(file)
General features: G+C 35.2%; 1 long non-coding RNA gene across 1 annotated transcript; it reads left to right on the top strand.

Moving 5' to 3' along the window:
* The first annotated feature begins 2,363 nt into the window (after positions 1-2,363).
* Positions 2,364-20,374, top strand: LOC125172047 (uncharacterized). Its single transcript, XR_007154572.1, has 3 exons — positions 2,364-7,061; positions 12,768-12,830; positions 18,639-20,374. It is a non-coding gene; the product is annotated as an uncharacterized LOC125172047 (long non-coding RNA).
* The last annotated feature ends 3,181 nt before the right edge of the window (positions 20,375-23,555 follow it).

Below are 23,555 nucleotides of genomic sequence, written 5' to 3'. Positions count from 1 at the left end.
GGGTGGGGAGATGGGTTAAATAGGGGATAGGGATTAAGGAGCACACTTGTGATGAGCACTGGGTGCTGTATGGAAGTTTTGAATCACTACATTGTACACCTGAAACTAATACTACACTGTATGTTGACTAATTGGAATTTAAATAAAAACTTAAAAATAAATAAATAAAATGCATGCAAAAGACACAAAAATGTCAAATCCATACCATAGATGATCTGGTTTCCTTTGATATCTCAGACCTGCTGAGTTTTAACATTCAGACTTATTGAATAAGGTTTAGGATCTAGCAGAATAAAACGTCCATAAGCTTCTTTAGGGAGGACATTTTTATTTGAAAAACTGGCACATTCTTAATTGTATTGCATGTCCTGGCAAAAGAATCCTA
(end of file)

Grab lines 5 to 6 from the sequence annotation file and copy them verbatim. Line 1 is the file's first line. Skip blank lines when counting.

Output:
* The last annotated feature ends 3,181 nt before the right edge of the window (positions 20,375-23,555 follow it).

Below are 23,555 nucleotides of genomic sequence, written 5' to 3'. Positions count from 1 at the left end.